IMF Executive Board Concludes 2012 Article IV Consultation with the United States

Public Information Notice (PIN) No. 12/93
August 2, 2012

Public Information Notices (PINs) form part of the IMF's efforts to promote transparency of the IMF's views and analysis of economic developments and policies. With the consent of the country (or countries) concerned, PINs are issued after Executive Board discussions of Article IV consultations with member countries, of its surveillance of developments at the regional level, of post-program monitoring, and of ex post assessments of member countries with longer-term program engagements. PINs are also issued after Executive Board discussions of general policy matters, unless otherwise decided by the Executive Board in a particular case. The staff report (use the free Adobe Acrobat Reader to view this pdf file) for the 2012 Article IV Consultation with the United States is also available.

On July 30, 2012, the Executive Board of the International Monetary Fund (IMF) concluded the Article IV consultation with the United States.1


The U.S. economy continues to grow at a tepid pace of around 2 percent, employment remains well below pre-crisis levels, and the housing market is stabilizing but remains depressed. Strong headwinds persist on private consumption, as households continue to deleverage amid weak—albeit stabilizing—house prices. Business fixed investment seems to have lost some momentum recently, despite the extraordinarily low borrowing costs and relatively favorable financial conditions facing the corporate sector. Residential construction has been improving, but from very low levels. Exports decelerated throughout the last year, in line with generally slower growth in foreign demand. The U.S. current account deficit has remained broadly stable. Overall, the slow pace of the recovery is consistent with past international experience in the aftermath of housing and financial crises.

Monetary policy remains highly accommodative, and the Federal Reserve responded to weaker-than-expected growth over the past year with a number of easing actions. Fiscal policy has begun weighing on growth, as the budget deficit is being gradually reduced. Continued progress has been made on implementation of the financial reform program, in line with the Dodd-Frank Act as well as the international regulatory reform agenda.

Growth is likely to remain moderate in 2012 and 2013, constrained by household deleveraging, fiscal restraint, and subpar global demand. Following a robust rebound after the recession, private investment in equipment and software is projected to expand at a slower pace, though it will remain a strong contributor to growth. After six consecutive years of declines, residential investment is projected to start making positive contributions to growth. A stronger dollar and weaker global demand are projected to weigh on exports. Headline and core inflation are projected to remain subdued, reaching the Federal Reserve’s 2 percent goal over the medium term. Downside risks around the outlook have intensified, including from the worsening of the euro area debt crisis as well as the uncertainty over domestic fiscal plans. On the financial sector front, the outlook for the U.S. banking system is broadly positive but subject to risks from an intensification of stresses in global financial markets.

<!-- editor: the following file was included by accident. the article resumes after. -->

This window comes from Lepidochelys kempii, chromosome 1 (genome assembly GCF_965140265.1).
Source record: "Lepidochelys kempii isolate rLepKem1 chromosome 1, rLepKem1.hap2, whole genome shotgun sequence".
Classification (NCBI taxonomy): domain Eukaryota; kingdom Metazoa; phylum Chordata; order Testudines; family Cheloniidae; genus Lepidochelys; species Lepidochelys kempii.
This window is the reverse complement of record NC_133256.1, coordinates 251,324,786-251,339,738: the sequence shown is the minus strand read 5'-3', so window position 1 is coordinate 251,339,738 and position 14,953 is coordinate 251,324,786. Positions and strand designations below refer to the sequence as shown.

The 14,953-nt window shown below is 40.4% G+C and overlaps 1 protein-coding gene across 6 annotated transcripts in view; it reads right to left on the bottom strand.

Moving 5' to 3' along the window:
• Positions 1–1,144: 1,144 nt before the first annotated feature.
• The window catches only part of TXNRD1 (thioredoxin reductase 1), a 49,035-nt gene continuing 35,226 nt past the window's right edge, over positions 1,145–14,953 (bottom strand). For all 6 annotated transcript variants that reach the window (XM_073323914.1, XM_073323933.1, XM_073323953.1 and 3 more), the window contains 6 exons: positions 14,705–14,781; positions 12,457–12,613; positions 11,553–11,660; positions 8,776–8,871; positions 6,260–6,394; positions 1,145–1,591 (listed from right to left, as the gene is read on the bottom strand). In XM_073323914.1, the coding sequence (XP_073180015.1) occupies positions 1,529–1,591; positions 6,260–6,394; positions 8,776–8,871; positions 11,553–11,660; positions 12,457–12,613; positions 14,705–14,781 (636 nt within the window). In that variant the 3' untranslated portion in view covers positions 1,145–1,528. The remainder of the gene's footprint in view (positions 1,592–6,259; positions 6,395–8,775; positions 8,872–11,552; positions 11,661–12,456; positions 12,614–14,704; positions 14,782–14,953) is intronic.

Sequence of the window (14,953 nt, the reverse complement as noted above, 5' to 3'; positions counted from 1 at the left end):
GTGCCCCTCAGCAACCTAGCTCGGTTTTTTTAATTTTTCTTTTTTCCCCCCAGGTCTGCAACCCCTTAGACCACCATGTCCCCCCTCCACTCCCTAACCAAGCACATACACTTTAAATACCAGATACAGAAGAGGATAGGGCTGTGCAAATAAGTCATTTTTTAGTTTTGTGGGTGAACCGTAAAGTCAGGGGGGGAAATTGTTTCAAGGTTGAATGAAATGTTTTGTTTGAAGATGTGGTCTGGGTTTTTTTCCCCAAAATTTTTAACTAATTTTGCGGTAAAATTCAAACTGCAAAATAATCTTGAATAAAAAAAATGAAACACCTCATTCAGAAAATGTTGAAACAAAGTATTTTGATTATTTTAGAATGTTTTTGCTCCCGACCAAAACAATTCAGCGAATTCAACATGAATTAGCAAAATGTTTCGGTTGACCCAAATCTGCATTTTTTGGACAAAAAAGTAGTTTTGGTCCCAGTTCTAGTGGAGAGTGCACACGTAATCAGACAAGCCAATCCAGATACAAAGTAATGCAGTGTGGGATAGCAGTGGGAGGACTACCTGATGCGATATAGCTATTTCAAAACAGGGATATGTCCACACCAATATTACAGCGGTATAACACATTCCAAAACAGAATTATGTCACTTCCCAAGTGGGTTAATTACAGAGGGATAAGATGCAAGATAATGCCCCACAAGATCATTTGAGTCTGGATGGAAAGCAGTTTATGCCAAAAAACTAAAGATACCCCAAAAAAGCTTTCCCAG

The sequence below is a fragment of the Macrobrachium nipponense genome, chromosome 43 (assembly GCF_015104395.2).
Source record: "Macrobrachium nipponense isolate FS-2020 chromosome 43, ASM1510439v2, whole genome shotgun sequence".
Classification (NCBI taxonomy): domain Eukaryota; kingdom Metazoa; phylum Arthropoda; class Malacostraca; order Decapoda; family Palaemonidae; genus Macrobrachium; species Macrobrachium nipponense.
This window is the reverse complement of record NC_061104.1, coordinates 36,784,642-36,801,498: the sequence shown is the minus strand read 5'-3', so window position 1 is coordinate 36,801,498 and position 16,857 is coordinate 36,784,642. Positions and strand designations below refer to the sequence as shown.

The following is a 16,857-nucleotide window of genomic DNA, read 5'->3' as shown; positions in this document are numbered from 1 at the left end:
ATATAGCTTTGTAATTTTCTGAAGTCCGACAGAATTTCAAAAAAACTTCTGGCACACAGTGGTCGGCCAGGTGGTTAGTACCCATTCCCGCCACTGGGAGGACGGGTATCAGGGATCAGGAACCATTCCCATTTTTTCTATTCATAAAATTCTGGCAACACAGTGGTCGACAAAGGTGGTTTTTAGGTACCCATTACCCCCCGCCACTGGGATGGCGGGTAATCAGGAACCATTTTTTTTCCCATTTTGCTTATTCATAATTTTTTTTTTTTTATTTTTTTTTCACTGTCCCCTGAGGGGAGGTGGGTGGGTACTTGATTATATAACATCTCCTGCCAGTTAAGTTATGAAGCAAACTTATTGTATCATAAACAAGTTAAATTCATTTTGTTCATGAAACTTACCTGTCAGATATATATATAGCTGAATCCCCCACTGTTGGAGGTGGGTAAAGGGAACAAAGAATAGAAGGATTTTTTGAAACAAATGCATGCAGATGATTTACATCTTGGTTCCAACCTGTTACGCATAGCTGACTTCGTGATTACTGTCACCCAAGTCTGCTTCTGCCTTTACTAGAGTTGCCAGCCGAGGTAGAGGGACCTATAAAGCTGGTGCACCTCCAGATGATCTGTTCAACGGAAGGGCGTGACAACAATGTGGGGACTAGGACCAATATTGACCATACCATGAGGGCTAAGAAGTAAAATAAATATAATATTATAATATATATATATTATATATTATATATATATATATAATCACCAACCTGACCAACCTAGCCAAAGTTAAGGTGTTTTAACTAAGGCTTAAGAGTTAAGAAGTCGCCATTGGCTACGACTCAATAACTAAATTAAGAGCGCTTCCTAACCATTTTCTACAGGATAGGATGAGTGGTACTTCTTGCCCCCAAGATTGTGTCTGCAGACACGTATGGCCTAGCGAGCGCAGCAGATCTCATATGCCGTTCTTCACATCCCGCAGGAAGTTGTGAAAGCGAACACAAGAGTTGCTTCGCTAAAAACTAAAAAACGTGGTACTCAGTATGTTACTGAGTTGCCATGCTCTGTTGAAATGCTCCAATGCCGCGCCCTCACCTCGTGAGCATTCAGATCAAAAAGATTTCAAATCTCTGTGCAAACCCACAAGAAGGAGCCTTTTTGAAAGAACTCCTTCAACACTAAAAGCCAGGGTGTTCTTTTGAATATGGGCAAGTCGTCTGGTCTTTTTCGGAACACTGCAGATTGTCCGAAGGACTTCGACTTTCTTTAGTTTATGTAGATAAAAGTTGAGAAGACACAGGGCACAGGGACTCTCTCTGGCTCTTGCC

With regard to policy actions, the Federal Reserve has indicated that economic conditions are likely to warrant exceptionally low levels of the federal funds rate at least through late 2014, and unveiled plans to further extend the average maturity of its securities holdings. The authorities recently enacted measures to ease mortgage modifications and refinancing. Last summer, Congress legislated budgetary savings worth about $2.1 trillion over the next decade, but negotiations regarding additional measures to reduce deficits over the medium term have been unsuccessful so far. The fiscal outlook for next year is extraordinarily uncertain given the large number of expiring tax provisions and scheduled automatic spending cuts.

Executive Board Assessment

Executive Directors welcomed the continuing moderate economic recovery in the United States, while noting the downside risks to the outlook stemming from external and domestic uncertainties. Directors called on U.S. policymakers to use effectively the limited policy space available to support the recovery in the near term and restore medium term fiscal sustainability with a balanced approach to consolidation. This will be important also to assist the global recovery, given the systemic importance of the United States.

Directors highlighted the need to adopt a measured pace of deficit reduction that does not sap the recovery. In particular, Directors agreed that removing the uncertainty created by the “fiscal cliff” in 2013 and promptly raising the debt ceiling are both critical. They stressed the importance of agreeing as early as possible on a comprehensive medium term fiscal consolidation plan, based on both higher revenues and lower entitlement spending, that would stabilize the debt ratio by mid decade and gradually reduce it afterwards.